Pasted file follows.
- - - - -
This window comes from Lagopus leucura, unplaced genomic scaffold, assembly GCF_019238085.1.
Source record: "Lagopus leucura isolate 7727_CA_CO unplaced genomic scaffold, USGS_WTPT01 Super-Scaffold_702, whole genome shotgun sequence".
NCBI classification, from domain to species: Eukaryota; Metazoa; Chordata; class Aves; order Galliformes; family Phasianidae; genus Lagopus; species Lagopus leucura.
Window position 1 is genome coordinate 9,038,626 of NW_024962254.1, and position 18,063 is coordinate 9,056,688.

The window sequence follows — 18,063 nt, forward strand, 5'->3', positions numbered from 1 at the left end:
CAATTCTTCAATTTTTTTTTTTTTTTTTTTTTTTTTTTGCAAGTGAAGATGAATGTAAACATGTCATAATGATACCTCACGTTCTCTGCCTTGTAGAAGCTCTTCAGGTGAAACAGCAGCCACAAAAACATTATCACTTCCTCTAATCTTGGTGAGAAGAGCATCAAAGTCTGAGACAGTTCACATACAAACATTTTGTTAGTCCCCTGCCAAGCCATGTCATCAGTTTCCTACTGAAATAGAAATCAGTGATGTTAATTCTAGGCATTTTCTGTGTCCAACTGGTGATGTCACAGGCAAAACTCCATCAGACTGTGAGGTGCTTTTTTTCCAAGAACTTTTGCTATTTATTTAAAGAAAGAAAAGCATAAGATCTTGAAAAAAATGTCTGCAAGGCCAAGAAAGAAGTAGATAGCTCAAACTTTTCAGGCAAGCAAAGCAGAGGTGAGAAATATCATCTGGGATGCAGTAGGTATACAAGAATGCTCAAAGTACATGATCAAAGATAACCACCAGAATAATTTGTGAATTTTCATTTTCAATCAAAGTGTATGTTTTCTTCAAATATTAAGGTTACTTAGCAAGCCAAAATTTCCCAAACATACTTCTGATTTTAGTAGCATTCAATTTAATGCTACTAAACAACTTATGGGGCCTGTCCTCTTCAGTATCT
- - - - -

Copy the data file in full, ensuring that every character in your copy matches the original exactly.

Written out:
This window comes from Lagopus leucura, unplaced genomic scaffold, assembly GCF_019238085.1.
Source record: "Lagopus leucura isolate 7727_CA_CO unplaced genomic scaffold, USGS_WTPT01 Super-Scaffold_702, whole genome shotgun sequence".
NCBI classification, from domain to species: Eukaryota; Metazoa; Chordata; class Aves; order Galliformes; family Phasianidae; genus Lagopus; species Lagopus leucura.
Window position 1 is genome coordinate 9,038,626 of NW_024962254.1, and position 18,063 is coordinate 9,056,688.

The window sequence follows — 18,063 nt, forward strand, 5'->3', positions numbered from 1 at the left end:
CAATTCTTCAATTTTTTTTTTTTTTTTTTTTTTTTTTTGCAAGTGAAGATGAATGTAAACATGTCATAATGATACCTCACGTTCTCTGCCTTGTAGAAGCTCTTCAGGTGAAACAGCAGCCACAAAAACATTATCACTTCCTCTAATCTTGGTGAGAAGAGCATCAAAGTCTGAGACAGTTCACATACAAACATTTTGTTAGTCCCCTGCCAAGCCATGTCATCAGTTTCCTACTGAAATAGAAATCAGTGATGTTAATTCTAGGCATTTTCTGTGTCCAACTGGTGATGTCACAGGCAAAACTCCATCAGACTGTGAGGTGCTTTTTTTCCAAGAACTTTTGCTATTTATTTAAAGAAAGAAAAGCATAAGATCTTGAAAAAAATGTCTGCAAGGCCAAGAAAGAAGTAGATAGCTCAAACTTTTCAGGCAAGCAAAGCAGAGGTGAGAAATATCATCTGGGATGCAGTAGGTATACAAGAATGCTCAAAGTACATGATCAAAGATAACCACCAGAATAATTTGTGAATTTTCATTTTCAATCAAAGTGTATGTTTTCTTCAAATATTAAGGTTACTTAGCAAGCCAAAATTTCCCAAACATACTTCTGATTTTAGTAGCATTCAATTTAATGCTACTAAACAACTTATGGGGCCTGTCCTCTTCAGTATCT